The M/S Eugenie, a modern ship behind the facade of a paddle boat was decorated in turn-of-the-century style (more or less) and most comfortable. Our cabins were on the upper deck, each with a tiny balcony. We all preferred the port side, sunsets being more beautiful than sunrises. And the sunsets were beautiful! Gorgeous red and gold affairs that lasted forever -- with the full moon simultaneously rising in the east.
The boat was about half full -- mostly British groups, and four Norwegians who were filming some sort of documentary. The four sitts of Chicago House may yet be famous . . . at least in Norway.
The first night we all went to see the temples by the light of a full moon. Everything was silver and blue, very beautiful and much enhanced by the music from the Triumphal March from Aida.
We got up the next morning when it was still dark AND bitter cold to watch the sun rise on the colossi. It was lovely, but more mystical by moonlight. The truly dramatic time to be there is February 22, when the rays of the sun reach to the very back of the temple and shine on the faces of Amun, Ramesses, Ptah and Ra-Harakhti (a falcon-headed god). We bade farewell to Abu Simbel (or Abu Simple as one sign called it) and sailed off to further adventures.
We cruised north in a very strange landscape -- a moonscape really, with water. It was hard to remember that all of the hills we were seeing are really just the tops of mountains -- the rest of them were submerged by the dammed-up Nile waters, which also displaced thousands of Nubians from their ancestral homes. The mountains recede in layer after layer, colored pale blue and gray, then deeper, until they are almost black. They resemble those tiny landscape views-through-windows in Renaissance Italian paintings. Once in a while you see huge hills of golden sand, untouched by anything but wind.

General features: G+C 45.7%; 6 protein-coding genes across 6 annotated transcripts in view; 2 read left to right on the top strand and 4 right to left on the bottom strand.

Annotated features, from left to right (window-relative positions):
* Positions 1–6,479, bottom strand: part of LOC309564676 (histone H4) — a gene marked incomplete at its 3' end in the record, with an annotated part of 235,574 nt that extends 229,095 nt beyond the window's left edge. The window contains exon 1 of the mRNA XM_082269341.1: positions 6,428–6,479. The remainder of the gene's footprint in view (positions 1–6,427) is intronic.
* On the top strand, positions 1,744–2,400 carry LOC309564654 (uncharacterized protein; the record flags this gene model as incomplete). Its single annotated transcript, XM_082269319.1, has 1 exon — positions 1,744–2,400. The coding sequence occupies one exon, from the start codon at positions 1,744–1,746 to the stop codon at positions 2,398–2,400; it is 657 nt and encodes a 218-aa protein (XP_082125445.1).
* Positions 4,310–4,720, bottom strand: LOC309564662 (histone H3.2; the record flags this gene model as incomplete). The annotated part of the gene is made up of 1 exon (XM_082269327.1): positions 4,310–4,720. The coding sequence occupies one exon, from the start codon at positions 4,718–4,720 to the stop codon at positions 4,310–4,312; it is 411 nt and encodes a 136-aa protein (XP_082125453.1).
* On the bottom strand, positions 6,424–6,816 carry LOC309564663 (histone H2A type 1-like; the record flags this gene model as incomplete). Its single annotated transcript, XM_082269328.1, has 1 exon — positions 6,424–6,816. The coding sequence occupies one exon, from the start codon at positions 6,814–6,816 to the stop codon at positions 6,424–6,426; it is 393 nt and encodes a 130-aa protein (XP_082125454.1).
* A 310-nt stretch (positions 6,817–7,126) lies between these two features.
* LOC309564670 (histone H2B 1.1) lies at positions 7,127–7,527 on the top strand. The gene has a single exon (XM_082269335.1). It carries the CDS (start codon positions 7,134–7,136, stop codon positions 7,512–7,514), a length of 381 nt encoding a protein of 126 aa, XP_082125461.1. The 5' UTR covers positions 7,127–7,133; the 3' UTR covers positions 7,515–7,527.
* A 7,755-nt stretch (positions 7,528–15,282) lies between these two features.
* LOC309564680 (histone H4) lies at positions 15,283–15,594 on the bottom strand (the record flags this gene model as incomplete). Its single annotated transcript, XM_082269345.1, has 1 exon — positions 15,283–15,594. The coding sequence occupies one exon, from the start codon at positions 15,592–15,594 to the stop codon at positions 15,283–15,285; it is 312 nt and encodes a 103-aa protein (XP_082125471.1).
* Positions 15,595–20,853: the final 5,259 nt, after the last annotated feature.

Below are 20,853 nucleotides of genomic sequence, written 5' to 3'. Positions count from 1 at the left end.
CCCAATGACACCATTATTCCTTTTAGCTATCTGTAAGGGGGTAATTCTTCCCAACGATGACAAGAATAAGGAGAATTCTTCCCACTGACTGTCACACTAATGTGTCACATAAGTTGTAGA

We moored briefly at Kasr Ibrim, a ruined fortress that has been there since at least 1500 B.C., used and rebuilt by just about everyone -- Egyptians, Nubians, Greeks, Romans, Turks, Mamelukes, and Arabs. It was once 130 feet up on a mountain top, but because of the dam is now at eye level with the top deck of the ship. If nothing else brought home the impact of the rising water level, this ruin did. Due to the fragile nature of the site we were unable to visit, but were not upset after hearing that it was home to vipers and scorpions! The monuments were originally situated at different spots along the Nile, but have been re-erected closer together to facilitate visiting. Our first stop was at the temples of Amada and Derr and the tomb of Penne, a viceroy of Nubia under Ramesses VI. We went ashore in a motor launch and hiked in the soft red sand to the sites. The temples are quite surreal. There are no indications of any human habitation; only the tracks of birds, gazelles and foxes in the mud at the edge of the Lake. And it's very quiet -- so quiet you can hear the silence.
Amada is a small building, undecorated on the exterior and from a distance resembling an archaeological expedition's storage magazine. The rear sanctuaries, from the time of Thutmosis III and Amenhotep II, contain painted reliefs which are quite famous, but extremely difficult to see in the dim light. One of the more engaging decorations was in the small columned hall of Thutmosis IV -- graffiti of camels and donkeys done by ancient Romans as they passed through on the Nubian trade routes.